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Published: August 23rd 2009
(Day 498 on the road)
From Yogyakarta, I opted to take a direct minibus to the magnificent Bromo volcano in eastern Java. The twelve hour journey was exceptionally boring, which was mostly due to the four other people in the minivan, two French couples. None of them spoke much English (one guy didn't speak any English at all), and barely enough for the most basic of conversations. I am not a native English speaker myself, but English really is THE language to speak when you are travelling. And when you don't speak English you are typically quite isolated from everybody around you, as you can only talk with people from your own country, which takes away an importaant aspect of travelling (meeting people from other cultures and backgrounds).
Whilst I am on that topic: The French are funny travellers really: Of all the backpackers I have met (and I have met a lot) they are almost always the ones with the worst English. They are also always easy to spot, as the vast majority of them are typically dressed from head to toe in "Quechua" gear, a French outdoor brand. I have the feeling that the two issues are related somehow,
possibly indicating a strong pride in the French culture and language that makes them buy French products and prevents them from learning English? It's a shame, as the French travellers I have met are almost always lovely and interesting people - if only we could communicate with each other more. I really need to ask the next French traveller I meet about this.
So with nobody to talk to (the driver spoke no English either) I had ample time to think about the dire Indonesian traffic situation. At first it seems just to be an issue of simply too many cars and insufficient infrastructure to cope with this. But there is much more to it. By far the worst is the overabundance and the behaviour of the omni-present passenger-minibuses (called bemos or colts). Because there are possibly 80% more of these minibuses than needed to transport the numbers of passengers, they are all constantly looking for more passengers, which invariably means they are driving along at the slowest possible speed or are simply hanging around in the middle of the road. In the process, they are blocking the road for everyone else, making the already bad traffic situation much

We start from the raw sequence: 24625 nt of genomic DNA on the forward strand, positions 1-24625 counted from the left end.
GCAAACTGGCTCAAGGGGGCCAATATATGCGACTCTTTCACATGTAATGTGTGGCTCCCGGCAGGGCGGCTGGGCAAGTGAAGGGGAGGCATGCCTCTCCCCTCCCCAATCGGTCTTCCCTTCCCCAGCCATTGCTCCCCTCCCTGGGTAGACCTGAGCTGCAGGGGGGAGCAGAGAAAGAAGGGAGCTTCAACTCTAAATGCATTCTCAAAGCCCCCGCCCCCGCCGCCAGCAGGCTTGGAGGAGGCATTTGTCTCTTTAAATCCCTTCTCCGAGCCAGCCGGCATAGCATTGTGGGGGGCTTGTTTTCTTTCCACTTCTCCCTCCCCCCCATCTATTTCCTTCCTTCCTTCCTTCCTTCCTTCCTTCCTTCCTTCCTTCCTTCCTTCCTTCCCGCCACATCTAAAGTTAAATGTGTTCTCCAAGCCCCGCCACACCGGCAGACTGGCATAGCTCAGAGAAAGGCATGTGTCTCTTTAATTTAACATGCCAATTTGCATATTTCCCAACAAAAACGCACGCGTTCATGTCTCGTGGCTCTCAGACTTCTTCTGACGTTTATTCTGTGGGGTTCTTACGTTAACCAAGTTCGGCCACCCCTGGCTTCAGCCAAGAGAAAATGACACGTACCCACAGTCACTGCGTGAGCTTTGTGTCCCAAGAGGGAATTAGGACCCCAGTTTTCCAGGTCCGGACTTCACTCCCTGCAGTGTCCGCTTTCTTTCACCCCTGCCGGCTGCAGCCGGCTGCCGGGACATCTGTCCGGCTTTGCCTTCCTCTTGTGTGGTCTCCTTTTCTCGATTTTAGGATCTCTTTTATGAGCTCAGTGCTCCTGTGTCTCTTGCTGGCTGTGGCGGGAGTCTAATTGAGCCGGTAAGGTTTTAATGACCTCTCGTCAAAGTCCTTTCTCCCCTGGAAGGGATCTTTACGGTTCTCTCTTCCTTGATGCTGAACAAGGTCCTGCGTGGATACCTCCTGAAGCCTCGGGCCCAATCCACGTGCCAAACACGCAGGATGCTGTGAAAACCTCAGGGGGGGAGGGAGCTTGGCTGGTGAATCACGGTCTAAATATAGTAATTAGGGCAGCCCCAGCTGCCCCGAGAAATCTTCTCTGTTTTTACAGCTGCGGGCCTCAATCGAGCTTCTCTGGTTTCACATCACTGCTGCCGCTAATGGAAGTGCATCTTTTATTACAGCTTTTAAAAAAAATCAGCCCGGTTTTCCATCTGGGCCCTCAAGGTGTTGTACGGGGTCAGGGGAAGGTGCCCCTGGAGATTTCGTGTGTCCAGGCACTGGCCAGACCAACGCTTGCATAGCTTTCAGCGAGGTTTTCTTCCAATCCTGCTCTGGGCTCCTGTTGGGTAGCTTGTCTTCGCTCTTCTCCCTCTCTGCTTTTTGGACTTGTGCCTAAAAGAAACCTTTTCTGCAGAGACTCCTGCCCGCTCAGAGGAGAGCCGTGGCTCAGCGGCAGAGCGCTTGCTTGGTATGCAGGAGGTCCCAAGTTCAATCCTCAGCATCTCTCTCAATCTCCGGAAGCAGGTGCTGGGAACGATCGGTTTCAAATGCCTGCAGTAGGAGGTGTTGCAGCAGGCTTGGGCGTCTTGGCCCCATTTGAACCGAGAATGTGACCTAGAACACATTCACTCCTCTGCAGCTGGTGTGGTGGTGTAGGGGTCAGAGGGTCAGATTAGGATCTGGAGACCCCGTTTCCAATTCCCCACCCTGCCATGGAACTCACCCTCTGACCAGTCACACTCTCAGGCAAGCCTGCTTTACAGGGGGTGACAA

worse. Of course, there are no bus stops either, so the minibuses stop all the time and everywhere to take people on or let others off, blocking the traffic behind. The same pretty much holds true for taxis, with the exception that these also constantly honk their horns trying to grab your attention. I would like to have a chat with the government official responsible for issuing the amount of licenses to the minibuses and taxis.
On top of that there are numerous other reasons of course why traffic is so bad. A very liberal interpretation of traffic rules (including traffic lights) is one. Reckless driving and overtaking at the worst and most dangerous times forcing the oncoming traffic to evade, slow down or even stop is another. Or the prevailing attitude of "me first", that typically only serves to slow everyone down at the benefit of one car or motorcycle. Or the bicycle rickshaws, that clog the road with their slow speed compared to the vehicles around them. Or the complete absence of any underground trains, even in the nine-million people capital of Jakarta. I would think that the situation could be improved significantly with a bit of